NEWS

La Vie en Vert

Through our nature school program, the children developed a deep relationship with the park and a sense of civic responsibility to take care of nature. One day, we noticed pieces of glass at the base of an oak tree. The children were surprised and concerned to see this. They then took walks in the park and found litter throughout it – plastic gloves, beer cans, paper, and plastic bags just to name a few – all kinds of objects that don’t belong in nature and showed a lack of care for the environment. We spent some time as a group asking ourselves what we could do to keep the park clean, and the children eventually came to the conclusion that we should pick up the trash and throw it away. Next, we considered what we could do so that everyone would respect the park. The children suggested ideas to ask others in the park nicely to keep it clean and to write a letter that we could hang in the park expressing this message.

We put their ideas into action – cleaning up the park as a school community, as well as writing a letter with their thoughts about caring for nature. The children have become very invested in cleaning up the park to prevent animals from getting hurt and to allow nature to stay as pure as possible. We have also talked about urban nature and have wondered if we would witness a similar situation with trash in forests or at the nearby beaches.

Their ideas developed into an art project, including both photos of the children with pieces of trash they have found in the park and a letter sharing their thoughts and ideas about caring for nature. In this letter, we ask our community to take a pledge along with us:

-Nous promettons de ne pas jeter nos déchets par terre.

-Nous promettons de ramasser les déchets que nous trouvons.

-Nous promettons de voir la vie en vert.

Thank you to our photographer, Géraldine Pierson, as well as our LLS families and teachers who translated our French letter into Russian, Spanish, Chinese, and English.

Nature School at LLS

Preparing for the 2020-21 school year at LLS brought with it a process of rethinking each of our policies and preparing for different circumstances than ever before, as we worked to reopen our school during a pandemic. This was a labor of love, adjustment, and resilience. After many professional conversations and workshops with New York officials, health experts, and colleagues, as well as collaboration with the Brooklyn Coalition of Early Childhood Programs, we made the decision to transition to a nature school program.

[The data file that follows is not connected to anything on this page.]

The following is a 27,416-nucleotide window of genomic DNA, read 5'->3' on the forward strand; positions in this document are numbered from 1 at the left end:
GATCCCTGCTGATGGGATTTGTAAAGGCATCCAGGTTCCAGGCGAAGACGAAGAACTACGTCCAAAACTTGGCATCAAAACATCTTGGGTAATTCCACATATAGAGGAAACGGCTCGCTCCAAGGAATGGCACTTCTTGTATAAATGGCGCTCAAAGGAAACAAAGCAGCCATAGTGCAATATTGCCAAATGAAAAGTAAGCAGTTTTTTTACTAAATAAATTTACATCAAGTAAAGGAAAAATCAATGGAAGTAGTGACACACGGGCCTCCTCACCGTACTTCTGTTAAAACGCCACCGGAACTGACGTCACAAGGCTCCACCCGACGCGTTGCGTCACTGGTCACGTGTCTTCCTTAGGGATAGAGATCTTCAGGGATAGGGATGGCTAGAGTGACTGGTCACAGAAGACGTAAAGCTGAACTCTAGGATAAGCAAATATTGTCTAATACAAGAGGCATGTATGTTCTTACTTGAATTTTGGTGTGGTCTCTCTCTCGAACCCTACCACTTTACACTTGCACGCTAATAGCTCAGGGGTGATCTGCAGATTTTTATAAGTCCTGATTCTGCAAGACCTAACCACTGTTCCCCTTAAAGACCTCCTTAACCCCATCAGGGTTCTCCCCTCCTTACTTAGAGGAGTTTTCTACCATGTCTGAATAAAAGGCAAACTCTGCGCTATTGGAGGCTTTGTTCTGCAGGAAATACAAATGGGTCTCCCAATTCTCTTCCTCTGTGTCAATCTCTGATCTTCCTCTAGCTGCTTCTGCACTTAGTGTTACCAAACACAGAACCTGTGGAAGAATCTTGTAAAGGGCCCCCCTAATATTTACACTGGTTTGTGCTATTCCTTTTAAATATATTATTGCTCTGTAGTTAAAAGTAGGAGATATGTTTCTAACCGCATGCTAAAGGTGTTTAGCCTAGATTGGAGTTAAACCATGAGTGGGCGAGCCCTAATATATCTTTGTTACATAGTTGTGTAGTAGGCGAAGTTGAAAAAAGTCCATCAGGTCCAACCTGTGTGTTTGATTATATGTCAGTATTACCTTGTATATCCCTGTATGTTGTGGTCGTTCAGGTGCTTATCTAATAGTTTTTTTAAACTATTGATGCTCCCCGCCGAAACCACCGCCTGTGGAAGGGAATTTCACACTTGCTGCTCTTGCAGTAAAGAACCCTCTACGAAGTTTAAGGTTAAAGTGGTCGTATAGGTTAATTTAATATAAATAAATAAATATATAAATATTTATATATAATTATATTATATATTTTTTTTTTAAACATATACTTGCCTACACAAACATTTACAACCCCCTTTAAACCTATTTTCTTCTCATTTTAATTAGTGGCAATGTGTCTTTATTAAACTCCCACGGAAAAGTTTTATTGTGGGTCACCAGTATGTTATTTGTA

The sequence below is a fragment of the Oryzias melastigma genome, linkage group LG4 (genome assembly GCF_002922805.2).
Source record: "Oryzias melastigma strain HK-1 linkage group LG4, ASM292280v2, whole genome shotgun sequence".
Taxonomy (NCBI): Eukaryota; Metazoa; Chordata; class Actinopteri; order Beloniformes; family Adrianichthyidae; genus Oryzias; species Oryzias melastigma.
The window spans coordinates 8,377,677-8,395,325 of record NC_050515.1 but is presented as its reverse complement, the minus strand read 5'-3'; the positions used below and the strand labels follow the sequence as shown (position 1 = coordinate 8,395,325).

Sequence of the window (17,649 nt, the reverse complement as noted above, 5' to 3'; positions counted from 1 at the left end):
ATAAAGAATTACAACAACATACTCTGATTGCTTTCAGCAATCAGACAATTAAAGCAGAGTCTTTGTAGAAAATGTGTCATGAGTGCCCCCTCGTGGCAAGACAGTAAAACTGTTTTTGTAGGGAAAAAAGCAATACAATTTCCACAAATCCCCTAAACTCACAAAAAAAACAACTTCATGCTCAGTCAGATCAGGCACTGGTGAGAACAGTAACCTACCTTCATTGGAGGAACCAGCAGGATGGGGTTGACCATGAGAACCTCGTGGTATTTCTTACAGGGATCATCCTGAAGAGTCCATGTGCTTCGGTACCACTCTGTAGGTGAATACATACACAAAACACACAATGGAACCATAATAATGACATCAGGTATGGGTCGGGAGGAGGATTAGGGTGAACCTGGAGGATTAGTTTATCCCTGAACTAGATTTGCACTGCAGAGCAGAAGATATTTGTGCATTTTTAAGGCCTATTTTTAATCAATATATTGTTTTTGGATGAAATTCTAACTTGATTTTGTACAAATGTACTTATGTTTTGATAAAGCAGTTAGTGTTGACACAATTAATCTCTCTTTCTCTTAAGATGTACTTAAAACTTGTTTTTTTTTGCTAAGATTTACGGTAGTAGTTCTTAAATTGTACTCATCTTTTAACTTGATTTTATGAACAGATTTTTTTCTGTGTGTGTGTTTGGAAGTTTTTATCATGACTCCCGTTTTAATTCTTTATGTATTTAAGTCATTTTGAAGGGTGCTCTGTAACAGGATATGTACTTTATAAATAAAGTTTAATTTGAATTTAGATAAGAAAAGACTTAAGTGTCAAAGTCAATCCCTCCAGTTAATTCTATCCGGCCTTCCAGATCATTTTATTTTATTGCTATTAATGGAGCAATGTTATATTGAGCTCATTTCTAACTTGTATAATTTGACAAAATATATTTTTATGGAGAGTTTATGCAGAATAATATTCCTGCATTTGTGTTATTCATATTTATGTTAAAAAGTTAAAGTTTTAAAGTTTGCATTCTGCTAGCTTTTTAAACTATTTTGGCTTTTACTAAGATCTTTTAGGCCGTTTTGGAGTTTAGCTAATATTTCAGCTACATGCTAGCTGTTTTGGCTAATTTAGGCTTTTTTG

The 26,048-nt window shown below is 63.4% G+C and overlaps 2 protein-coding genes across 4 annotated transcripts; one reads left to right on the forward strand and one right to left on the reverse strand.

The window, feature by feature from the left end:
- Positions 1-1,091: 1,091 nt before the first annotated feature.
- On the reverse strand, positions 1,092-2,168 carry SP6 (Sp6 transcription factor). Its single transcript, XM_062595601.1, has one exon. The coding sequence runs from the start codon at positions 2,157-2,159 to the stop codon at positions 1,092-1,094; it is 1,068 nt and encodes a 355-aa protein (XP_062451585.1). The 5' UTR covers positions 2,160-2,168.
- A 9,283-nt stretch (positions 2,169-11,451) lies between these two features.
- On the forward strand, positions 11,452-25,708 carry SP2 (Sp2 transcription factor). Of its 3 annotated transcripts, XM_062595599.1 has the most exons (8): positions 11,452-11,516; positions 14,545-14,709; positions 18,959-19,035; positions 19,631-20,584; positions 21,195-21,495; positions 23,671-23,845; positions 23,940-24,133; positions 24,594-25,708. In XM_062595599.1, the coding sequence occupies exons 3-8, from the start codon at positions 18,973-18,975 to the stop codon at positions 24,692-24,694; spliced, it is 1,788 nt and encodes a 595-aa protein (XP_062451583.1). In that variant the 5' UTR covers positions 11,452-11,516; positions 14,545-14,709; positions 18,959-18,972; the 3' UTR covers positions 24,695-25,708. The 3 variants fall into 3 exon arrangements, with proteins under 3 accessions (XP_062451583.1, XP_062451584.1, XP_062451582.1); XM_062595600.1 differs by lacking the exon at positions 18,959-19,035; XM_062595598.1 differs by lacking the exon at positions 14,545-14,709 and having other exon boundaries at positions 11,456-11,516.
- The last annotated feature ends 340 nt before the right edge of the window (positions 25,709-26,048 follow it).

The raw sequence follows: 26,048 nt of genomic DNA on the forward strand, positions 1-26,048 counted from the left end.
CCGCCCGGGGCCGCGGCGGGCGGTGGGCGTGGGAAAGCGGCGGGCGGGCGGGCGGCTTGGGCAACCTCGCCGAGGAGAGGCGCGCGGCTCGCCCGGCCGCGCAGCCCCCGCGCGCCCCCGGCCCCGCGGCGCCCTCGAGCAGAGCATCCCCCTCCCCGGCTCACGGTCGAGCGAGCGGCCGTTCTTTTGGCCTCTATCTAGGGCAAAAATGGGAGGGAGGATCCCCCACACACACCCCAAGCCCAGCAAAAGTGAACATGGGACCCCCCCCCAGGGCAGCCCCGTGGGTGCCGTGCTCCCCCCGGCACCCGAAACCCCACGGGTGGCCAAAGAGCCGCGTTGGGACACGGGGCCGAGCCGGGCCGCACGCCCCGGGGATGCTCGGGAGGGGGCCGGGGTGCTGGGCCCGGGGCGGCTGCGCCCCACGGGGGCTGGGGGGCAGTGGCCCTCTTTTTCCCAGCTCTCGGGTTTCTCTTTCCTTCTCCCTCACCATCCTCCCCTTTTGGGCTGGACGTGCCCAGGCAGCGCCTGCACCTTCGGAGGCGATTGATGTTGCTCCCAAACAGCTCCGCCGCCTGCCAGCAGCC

We spend as much time as possible at Fort Greene Park. Except for days when weather does not permit, we learn together in an outdoor classroom. Early childhood is all about discovering the world around us through exploring and engaging with people and the environment and materials to develop a sense of identity and skills — language, math, science, and relationship skills. Our goal through outdoor learning is to welcome children each day in the most safe environment and give them multiple opportunities to experience socially, emotionally, physically, and cognitively.

We have seen in years past that our many walks to the park provided the children with limitless possibilities for play and learning and that during this time, they built, questioned, and expressed knowledge and meaningful ideas about the world around them. Outdoor learning provides children both the safest space in which to socialize and an inspiring educational environment. When children are in nature, deep learning takes place in the areas of ecology, biology, botany, math, physics, and engineering. Nature is an ideal place for immersing the children in an environment that interests them so that they can take information in and retain it.

At LLS, we know that young children learn best through hands-on discovery and when they are relaxed and having fun. We keep children excited about learning by building on their own discoveries and interests. Nature provides an incredible setting for these experiences. Through their own hands-on explorations and with questions designed to elicit conversation, the children form ideas about the world around them. The care and protection of nature and the environment is a central aspect of these experiences. At the same time, learning extends beyond the exploration of nature, as children form a deeper understanding of our relationship to the natural world as a community. This includes both our classrooms and the greater community we are a part of. As children explore the outdoors, they develop a deeper sense of the way nature impacts our needs. For example, when it is hot and sunny, we become thirsty, and when it is raining, we need shelter. This extends to a sense of how we can better care for our community and think about the needs of others. We are having such a strong, successful school year and are proud of the ways our program has adapted to these new, unprecedented circumstances.